We received good news of a bountiful harvest at Roepersfontein partial facility on Kanoneiland farm in the Northern Cape. These beautiful photos were received from Jacomien Botes, responsible for Social Development at the Karsten Group. There is great excitement about the thriving veggie garden and the kids are very much involved and enjoying the learning opportunity as well.
Last year we shared about the vegetable garden which forms part of a feeding project supported by the Waitrose Foundation. Fresh produce harvested from the garden is used in meal preparation in the facility’s kitchen.
'Predictable Care', of which nutrition and a regular feeding programme are key components, has a very significant impact on a child's brain development and their development of trust in adults. In other words, neural pathways are created whereby the child learns to trust their adult caregiver because healthy food is provided on a regular basis by the caregiver. When the child then learns to trust the caregiver, this relationship lays the foundation for all relationships that the child will have with others in life, even in their place of work.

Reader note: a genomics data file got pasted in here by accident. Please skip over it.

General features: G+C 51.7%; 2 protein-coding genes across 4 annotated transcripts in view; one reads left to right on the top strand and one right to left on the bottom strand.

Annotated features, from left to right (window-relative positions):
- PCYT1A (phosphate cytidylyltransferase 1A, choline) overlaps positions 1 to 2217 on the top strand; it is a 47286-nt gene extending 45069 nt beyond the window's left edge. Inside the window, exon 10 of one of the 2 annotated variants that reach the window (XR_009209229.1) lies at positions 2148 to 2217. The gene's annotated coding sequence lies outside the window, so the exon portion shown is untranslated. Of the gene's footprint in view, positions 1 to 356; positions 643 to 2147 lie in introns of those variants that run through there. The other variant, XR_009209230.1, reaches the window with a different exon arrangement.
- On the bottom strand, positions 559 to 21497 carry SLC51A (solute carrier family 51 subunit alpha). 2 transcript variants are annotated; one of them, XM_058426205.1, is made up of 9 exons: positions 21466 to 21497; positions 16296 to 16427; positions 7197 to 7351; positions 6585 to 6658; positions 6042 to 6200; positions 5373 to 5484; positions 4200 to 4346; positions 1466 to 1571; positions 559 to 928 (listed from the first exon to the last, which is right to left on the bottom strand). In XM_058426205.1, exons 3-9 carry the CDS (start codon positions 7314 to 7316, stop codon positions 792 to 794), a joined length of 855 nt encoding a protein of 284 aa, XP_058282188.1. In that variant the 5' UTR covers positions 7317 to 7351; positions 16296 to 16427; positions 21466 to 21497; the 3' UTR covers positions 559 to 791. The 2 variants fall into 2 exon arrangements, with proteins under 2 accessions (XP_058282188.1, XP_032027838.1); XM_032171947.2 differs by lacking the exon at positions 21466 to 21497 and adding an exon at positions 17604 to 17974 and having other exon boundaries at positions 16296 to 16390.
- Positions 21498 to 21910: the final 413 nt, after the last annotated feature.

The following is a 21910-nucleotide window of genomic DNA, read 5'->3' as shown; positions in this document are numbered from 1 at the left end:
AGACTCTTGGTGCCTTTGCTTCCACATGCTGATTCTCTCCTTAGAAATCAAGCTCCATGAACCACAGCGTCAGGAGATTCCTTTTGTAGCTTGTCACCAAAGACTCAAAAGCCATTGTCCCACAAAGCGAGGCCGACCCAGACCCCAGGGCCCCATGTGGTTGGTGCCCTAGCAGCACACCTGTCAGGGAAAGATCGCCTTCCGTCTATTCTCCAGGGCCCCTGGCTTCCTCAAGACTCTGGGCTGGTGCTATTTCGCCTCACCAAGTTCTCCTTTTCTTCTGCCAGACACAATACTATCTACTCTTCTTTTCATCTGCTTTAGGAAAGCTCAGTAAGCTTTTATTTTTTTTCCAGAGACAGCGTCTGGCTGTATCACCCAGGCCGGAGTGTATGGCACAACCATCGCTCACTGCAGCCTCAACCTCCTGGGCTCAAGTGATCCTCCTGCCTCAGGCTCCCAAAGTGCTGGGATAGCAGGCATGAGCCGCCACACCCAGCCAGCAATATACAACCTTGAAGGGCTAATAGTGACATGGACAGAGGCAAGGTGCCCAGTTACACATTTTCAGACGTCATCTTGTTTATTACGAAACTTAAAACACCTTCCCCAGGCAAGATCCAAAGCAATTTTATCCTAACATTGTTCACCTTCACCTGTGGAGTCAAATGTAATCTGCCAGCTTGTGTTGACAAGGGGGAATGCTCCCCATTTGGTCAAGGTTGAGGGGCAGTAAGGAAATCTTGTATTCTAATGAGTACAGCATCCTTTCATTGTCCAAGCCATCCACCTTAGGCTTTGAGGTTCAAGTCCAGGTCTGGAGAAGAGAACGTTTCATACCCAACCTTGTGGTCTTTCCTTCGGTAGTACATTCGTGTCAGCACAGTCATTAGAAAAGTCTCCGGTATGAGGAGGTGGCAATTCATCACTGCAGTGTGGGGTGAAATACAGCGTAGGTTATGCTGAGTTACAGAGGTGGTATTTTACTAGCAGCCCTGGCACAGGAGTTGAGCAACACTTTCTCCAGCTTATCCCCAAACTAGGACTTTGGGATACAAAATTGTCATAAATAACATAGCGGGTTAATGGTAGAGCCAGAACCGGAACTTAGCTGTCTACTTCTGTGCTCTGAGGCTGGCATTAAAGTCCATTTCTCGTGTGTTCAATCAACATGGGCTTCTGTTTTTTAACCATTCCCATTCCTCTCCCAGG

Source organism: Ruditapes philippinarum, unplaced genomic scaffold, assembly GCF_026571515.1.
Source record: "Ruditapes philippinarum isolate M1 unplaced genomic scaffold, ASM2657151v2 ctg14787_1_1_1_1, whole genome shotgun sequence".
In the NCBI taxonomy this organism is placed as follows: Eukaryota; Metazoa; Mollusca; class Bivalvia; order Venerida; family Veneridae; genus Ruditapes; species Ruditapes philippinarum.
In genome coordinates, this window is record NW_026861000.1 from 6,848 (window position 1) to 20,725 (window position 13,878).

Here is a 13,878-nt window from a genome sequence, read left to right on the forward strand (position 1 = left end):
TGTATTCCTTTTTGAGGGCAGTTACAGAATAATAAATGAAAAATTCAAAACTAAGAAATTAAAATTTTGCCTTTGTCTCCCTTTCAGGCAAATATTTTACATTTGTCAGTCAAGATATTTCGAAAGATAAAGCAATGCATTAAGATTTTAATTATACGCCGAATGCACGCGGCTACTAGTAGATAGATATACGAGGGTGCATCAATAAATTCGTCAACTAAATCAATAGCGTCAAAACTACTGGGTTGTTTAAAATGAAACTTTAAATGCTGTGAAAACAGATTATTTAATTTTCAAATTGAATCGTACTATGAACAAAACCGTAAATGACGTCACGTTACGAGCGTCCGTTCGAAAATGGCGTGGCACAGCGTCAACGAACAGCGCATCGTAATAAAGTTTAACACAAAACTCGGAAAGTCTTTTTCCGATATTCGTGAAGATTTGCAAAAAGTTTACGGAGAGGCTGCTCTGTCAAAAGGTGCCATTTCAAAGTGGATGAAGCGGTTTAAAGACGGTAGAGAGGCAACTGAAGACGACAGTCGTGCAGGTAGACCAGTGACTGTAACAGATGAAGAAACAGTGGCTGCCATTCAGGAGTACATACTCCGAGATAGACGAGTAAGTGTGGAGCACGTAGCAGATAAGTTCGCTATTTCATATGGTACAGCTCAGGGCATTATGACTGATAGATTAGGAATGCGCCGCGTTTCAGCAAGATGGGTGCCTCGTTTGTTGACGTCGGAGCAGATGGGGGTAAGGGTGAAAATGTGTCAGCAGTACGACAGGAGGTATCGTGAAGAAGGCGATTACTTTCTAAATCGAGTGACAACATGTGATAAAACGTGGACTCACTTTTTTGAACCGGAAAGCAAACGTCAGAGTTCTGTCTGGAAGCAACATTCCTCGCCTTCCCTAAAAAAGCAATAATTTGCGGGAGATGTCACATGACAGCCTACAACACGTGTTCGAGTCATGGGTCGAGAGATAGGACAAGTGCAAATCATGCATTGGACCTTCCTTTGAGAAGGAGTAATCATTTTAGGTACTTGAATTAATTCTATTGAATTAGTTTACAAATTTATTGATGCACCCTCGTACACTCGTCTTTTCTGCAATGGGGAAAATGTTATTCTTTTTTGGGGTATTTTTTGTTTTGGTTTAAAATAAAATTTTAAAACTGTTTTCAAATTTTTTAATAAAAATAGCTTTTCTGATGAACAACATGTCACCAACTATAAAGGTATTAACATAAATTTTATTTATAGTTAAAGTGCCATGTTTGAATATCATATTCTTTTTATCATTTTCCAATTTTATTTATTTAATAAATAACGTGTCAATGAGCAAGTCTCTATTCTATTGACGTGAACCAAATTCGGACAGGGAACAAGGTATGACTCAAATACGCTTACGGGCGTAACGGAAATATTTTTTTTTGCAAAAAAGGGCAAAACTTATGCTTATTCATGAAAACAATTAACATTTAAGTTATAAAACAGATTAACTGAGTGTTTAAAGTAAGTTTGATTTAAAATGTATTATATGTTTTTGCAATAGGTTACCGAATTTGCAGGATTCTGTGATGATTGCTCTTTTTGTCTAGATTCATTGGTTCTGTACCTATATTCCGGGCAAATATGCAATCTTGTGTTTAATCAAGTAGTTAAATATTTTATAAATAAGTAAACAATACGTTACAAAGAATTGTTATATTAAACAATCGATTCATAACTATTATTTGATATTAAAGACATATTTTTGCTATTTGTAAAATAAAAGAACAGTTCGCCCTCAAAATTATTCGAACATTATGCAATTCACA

The brain of a child who attaches positively to a caregiver, whether that person is a parent, guardian or a caregiver at a creche, looks different (physically), than that of a child who has not attached in this very important developmental phase. The brain of such a child has more invaginations ('instulpings'), and the child is not as anxious, is more confident, brave, adventurous, and eager to explore the world. This child also has a greater capacity for scholastic achievement and healthy social integration. Their physical development is also significantly better than children without healthy attachment to a caregiver.
We are very grateful for this fascinating insight from Jacomien who is also receiving her Doctorate in Attachments from the North West University in Potchefstroom in June. We look forward to more updates from her in future and following the various projects of the Karsten Group.